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Brain Reboot

The first thing I did in France was to get a haircut. I needed a fresh start.

One of my goals for this trip was to “reboot” my brain. After a major lifestyle change—going from an office job to freelancing—, the nine months of pregnancy and then the first eight months with bébé, I was in survival mode. But trying to make it through the day, day after day, can only last so long. It’s not so bad: we have a pretty cool little boy, my freelance business is doing well and I still love living in Canada.

But I am exhausted.

I have never stopped working. I came back from the hospital 24 hours after Mark’s birth and I was doing some editing on my laptop with the baby hooked up to my breast. I completed assignments well past midnight, when he was finally asleep. I did housework early in the morning or late at night when I had both hands free to do so. I took endless walks around the neighborhood with my iPod in my pocket and a piece of bread in my hand, trying to both relax and eat something, anything. I skipped pretty much all meals during the day because I simply didn’t have time to grab something between Mark’s six daily bottles, work and other tasks, and what’s the point of eating standing in the kitchen with a crying baby beside you? I passed out in the couch only to wake up minutes later with a sense of urgency—work to do, people to call back, grocery shopping to do.

And it’s about the same for Feng. We are maxed out.

We have a routine at home. Well, it’s not really a set routine, more like a survival manual, a long list of task we need to accomplish daily, from work-related duties to housework chores. To become overwhelmed is just too easy—if we don’t do the dishes every day, I don’t think we would ever find the time to clean up a big pile in the sink.

I suck at asking for help. I love helping other people and I have always done so, maybe because I am the eldest in the family, maybe because I got used to be self-reliant when travelling or when I first came to Canada. It’s not a matter of pride, mind you, and I don’t think I do better than other people. I just like to do things by myself. It seems easier and quicker.

Problem is, sometimes you need help. And I am starting to realize I cannot do it all. Taking care of a baby is a full-time job, and I already have a full-time job… even if I don’t actually go to the office every morning, freelancing is demanding.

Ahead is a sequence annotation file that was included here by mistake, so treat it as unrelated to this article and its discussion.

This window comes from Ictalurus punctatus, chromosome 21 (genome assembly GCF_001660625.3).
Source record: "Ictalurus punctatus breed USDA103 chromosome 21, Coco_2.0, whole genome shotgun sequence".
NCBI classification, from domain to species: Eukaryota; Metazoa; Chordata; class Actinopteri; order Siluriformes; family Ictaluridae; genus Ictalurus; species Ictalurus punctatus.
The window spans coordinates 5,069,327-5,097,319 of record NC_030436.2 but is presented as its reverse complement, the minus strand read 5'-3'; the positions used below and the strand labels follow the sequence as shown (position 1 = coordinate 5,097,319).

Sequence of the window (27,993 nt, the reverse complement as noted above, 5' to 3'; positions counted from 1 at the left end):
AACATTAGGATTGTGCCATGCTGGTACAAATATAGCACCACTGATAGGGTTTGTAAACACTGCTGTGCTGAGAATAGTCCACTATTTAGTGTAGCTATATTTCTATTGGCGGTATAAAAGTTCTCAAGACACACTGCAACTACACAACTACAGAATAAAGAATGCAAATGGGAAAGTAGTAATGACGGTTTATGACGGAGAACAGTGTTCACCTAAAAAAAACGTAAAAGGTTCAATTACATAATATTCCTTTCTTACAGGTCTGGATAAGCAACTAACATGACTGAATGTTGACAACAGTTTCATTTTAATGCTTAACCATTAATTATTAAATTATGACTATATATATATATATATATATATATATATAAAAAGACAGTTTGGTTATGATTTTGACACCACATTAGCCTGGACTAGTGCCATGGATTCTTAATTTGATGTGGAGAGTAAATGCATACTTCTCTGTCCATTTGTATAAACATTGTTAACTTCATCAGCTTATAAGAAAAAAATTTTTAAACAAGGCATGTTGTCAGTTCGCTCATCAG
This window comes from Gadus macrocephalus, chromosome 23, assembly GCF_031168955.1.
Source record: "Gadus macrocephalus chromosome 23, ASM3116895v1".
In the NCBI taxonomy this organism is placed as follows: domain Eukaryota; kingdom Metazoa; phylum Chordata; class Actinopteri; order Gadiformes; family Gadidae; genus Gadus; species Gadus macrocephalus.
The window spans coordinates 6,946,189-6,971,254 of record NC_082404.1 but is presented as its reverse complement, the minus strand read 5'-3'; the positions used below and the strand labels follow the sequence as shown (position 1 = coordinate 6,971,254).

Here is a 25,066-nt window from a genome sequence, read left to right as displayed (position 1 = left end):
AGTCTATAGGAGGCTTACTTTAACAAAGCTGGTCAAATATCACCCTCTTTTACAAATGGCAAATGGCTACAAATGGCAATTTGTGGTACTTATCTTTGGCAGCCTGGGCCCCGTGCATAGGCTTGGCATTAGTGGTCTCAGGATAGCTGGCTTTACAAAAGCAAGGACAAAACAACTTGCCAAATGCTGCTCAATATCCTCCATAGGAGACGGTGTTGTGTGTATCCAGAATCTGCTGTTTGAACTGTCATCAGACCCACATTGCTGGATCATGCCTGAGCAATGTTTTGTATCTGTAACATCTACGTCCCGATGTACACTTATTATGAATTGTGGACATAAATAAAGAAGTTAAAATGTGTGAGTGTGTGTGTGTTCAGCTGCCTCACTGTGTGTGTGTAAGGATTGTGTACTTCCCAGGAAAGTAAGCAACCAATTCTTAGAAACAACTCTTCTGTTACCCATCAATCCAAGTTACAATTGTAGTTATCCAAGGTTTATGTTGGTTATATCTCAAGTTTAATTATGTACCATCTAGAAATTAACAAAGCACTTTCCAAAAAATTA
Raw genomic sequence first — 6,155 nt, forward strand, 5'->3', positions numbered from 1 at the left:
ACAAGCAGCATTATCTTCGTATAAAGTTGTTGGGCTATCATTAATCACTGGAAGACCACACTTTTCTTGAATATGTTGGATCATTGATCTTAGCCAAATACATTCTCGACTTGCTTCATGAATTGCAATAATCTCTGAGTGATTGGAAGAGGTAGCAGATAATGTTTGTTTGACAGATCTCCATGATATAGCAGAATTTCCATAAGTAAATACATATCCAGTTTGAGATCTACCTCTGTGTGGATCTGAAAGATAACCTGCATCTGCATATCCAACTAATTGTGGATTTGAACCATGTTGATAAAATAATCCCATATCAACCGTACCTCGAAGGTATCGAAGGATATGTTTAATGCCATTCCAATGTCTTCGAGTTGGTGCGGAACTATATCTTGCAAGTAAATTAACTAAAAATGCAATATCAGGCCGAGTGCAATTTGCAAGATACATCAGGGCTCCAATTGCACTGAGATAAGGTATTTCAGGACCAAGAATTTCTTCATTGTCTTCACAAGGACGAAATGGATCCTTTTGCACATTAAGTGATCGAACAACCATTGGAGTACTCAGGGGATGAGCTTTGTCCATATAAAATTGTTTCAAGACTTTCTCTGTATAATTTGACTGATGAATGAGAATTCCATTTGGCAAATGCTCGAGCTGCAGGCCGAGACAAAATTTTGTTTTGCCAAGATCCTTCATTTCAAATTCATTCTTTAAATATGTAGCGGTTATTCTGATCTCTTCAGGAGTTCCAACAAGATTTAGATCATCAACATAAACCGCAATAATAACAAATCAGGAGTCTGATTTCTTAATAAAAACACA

For the first few months, I did most of my work with Mark wrapped against my chest in the sling, the computer on my lap. This is no longer possible: he is a big boy now and he wants to move, to crawl and to play.

We need help. And it’s hard for me to admit since I always think I can do it all by myself. It’s a form of control in a way, and I think I need it, psychologically. I need to know that I “did my job” as a mother, as a woman and as a freelancer. But I am exhausted. Yet I cannot seem to “let it go.” What a dilemma!

I also need time for me. Time to eat at least two meals a day, time to work, time to relax once in a while too. I can’t rush all the time, every day. Some mornings—okay, most mornings—I am just counting the hours waiting for the day to end.

So this French trip was a good way for us to relax a bit and to break the routine.

There are plenty of people to play with Mark here: his great-grandparents, his grand-parents, his uncle and aunt. I help out at home but I don’t really have to cook or clean. I don’t have much work—this is my holidays—other than following up on assignments and keeping an eye on my emails. I have time to eat, to go shop alone, to read magazines and to take baths.

So how can we find a way to do that in Canada? We still don’t have a solution but we know we need help. That’s already a first step.

Self Portrait in Nantes
Self Portrait in Nantes
Self Portrait in Nantes
Self Portrait in Nantes
Self Portrait in Nantes
Self Portrait in Nantes

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